Al Anany

Binge watching is one of the most underrated harmful habits of our time.

Photo by Adrian Swancar on Unsplash

All it takes is a good cliffhanger, and you’ll never be able to NOT press play. Binge-watching is introducing harms to our society that we are simply not aware of.

It was never like that. Watching series was always regulated simply because there were not easily available VOD platforms (Video on demand), like Netflix.

I recall watching a series on my old TV. Back then, the experience was totally different. You would have to wait for next week’s episode, there’s no way around it. 

Then the world changed. Piracy and streaming websites spread across the web. You could easily watch your favorite series or movie with a simple click of a button. You’ll be spammed by a million ads in order to see what you want. But, eventually, you’ll watch what you want.

Then the world changed again. You would pay a tiny amount per month and would be seeing your favorite series or movies with no ads and fantastic quality. This sounds like an efficient solution. 

Mcdonald’s and fast food sounded like an efficient solution. Food in a few minutes? Why not?

Eventually, it leads to tons of heart diseases for people who consume a lot of it. Hence, the harms of such a product are increasing over time, the more they grow. (Unless they focus on selling their salads.)

Netflix is growing. They’re growing… very fast.

The question is, are they offering us french fries and burgers, or are they giving us documentaries to learn from?

Netflix Growth
Netflix’s geographical expansion via Geoawesomeness

Netflix, as a directory, provides its users with numerous things to learn from. However, their focus is on growth, like any similar company. Now some users know how to moderate in using the platform. I, personally, would watch a movie every once and a while and try as much as possible to stay away from trending series. This decision came to me after watching one of the most amazing series I’ve ever watched, Breaking bad. 

I loved it. It had everything. Then after the finale, I noticed that for the past week, I’ve been sitting on my lazy boy, ordering pizza, and watching episode after another. This binge-watching was not intentional. However, similar to trying to stop drinking soft drinks, or eating sugar, it is not easy to simply quit after one of the main characters just simply dies.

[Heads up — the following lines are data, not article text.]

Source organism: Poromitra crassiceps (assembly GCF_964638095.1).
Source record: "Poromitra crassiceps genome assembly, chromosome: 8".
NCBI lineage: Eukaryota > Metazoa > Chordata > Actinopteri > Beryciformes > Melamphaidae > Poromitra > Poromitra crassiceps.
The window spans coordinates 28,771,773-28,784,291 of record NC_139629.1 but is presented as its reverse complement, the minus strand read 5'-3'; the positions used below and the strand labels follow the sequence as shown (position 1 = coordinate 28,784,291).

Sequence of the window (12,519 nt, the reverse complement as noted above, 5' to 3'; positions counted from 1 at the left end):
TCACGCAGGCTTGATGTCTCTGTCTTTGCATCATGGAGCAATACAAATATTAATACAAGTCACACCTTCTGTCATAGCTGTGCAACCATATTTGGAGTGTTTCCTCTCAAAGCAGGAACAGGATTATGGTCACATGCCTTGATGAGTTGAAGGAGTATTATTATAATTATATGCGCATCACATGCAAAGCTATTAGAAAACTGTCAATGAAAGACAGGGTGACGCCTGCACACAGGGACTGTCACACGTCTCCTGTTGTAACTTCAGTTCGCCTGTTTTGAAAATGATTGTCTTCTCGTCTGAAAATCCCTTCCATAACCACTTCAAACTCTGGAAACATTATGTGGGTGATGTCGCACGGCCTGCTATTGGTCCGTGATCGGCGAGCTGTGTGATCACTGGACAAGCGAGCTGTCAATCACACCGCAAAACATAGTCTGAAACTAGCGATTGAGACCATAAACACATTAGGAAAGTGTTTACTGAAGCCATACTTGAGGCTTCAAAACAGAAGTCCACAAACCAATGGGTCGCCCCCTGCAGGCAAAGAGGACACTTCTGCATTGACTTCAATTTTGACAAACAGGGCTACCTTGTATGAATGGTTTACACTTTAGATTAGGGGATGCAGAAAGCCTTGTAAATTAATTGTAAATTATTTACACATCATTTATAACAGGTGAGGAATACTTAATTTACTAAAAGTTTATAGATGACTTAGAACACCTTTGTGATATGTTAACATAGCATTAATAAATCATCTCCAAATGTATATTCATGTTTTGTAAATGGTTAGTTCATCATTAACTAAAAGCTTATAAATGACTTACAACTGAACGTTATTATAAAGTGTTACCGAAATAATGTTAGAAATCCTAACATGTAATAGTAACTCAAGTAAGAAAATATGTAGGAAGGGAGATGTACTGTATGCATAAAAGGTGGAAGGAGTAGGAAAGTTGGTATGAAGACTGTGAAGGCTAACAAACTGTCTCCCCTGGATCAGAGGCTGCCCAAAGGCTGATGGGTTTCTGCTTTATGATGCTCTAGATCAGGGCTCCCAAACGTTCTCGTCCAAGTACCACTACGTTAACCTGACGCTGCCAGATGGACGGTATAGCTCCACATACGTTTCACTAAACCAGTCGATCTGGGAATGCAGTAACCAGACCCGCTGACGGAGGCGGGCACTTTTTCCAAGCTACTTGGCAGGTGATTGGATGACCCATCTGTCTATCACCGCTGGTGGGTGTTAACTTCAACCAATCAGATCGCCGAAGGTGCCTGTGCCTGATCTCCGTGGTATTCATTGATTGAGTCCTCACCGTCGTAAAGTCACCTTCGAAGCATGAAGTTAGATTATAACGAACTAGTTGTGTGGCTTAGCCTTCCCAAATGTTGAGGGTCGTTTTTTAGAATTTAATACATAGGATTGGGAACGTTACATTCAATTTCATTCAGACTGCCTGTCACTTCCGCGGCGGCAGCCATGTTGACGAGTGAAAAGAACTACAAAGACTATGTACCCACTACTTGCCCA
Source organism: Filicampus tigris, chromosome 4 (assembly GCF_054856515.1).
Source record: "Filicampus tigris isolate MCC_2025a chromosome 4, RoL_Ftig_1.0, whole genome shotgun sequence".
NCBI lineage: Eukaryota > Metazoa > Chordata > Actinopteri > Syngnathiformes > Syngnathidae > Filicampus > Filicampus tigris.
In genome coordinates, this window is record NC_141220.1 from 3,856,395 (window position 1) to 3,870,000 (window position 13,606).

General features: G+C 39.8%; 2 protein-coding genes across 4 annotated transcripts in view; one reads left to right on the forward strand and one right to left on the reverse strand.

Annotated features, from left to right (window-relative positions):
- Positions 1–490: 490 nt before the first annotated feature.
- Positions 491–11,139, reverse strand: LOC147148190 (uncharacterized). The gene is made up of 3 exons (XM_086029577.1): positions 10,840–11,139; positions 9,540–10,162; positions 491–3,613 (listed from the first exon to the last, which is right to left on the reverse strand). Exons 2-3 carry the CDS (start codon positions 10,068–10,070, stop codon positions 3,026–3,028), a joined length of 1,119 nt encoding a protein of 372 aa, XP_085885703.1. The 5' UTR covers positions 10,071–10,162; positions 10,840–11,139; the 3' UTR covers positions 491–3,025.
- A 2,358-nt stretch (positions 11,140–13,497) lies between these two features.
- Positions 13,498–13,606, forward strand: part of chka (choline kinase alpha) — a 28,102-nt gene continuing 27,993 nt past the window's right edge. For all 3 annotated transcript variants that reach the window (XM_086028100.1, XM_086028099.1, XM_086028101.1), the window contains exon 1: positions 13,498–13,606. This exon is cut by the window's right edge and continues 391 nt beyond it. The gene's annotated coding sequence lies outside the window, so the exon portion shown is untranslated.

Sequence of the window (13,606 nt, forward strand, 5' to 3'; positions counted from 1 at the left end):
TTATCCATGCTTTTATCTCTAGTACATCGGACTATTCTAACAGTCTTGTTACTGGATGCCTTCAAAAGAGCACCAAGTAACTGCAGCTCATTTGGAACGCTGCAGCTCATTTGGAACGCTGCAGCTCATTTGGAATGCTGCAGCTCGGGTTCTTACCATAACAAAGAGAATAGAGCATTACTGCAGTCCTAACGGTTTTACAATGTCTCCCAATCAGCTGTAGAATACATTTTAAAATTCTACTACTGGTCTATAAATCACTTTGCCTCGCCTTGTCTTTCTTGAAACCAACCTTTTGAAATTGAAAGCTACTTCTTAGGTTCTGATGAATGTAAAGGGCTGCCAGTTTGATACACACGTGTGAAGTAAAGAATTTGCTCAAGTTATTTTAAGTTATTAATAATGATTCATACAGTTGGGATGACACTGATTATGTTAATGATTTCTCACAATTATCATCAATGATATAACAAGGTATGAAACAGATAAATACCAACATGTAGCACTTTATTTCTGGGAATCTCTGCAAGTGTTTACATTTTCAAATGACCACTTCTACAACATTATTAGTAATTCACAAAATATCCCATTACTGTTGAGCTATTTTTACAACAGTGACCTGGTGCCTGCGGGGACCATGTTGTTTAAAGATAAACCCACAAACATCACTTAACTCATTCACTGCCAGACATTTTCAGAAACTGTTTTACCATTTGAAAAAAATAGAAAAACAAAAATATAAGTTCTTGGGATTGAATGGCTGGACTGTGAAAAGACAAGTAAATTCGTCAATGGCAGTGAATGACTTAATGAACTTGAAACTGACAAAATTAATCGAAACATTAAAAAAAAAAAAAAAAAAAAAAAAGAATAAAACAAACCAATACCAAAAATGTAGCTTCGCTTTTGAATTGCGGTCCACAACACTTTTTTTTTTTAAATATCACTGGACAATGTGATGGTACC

TV entertainment is a very delicate business. You see, in order for a picture to be successful, there has to be an emotional connection between you and the characters in the picture. 

During your watching, you’re subconsciously getting to know the imaginary character and develop an emotional connection with him/her. Now the beauty of movies, is that this connection dies at the end of the movie because the movie is over. You don’t have this connection to the imaginary character for more than a couple of hours.

The question presents itself, whether this connection should expand to more than 8 hours per day of one’s life? Entertainment is one thing, yet developing a minorly addictive behavior is something else.

Netflix is not the problem in this scenario.

The focus on growing by creating an algorithm that tries to force the person to sit and watch for hours instead of going on with his/her life is the problem.

Netflix should have a responsibility towards everyone; the strong-minded and the weak ones. Binge-watching might not lead a person to hospitalization. Nevertheless, it’s not healthy.

At the end of the day, one can’t rely on Netflix forcing him/her to get off the platform. Almost no successful company in our era would say no to making money out of the customer and growing amongst the competitors.

One needs to fully understand the harms that are associated with binge-watching. Here is the science that backs it up. But I don’t believe you need a health article to realize that sitting in front of the TV watching imaginary characters for more than a few hours per day is not good for you. 

The least a person could do is be aware of what’s going on. The complication happens when you’re unaware that you’re in the loop, and realize this only after hours of binge-watching.

I’ve learned tons of information from series, movies, and documentaries on Netflix. I don’t intend to stop learning and having my fun there. The only crucial element is to have an enlightened vision of the process and to be fully aware of the harms associated with binge-watching.

Netflix: Here’s a suggested series for you.

Me: Not today.

I’m Al, a business consultant in Zurich, Switzerland. I believe in providing readers with value. Hence, I created Learn, a section on my website purely dedicated to guides and articles providing value in the fields of Freelancing, and Entrepreneurship. Alternatively, you could visit my journal for all my articles, or my Medium profile.

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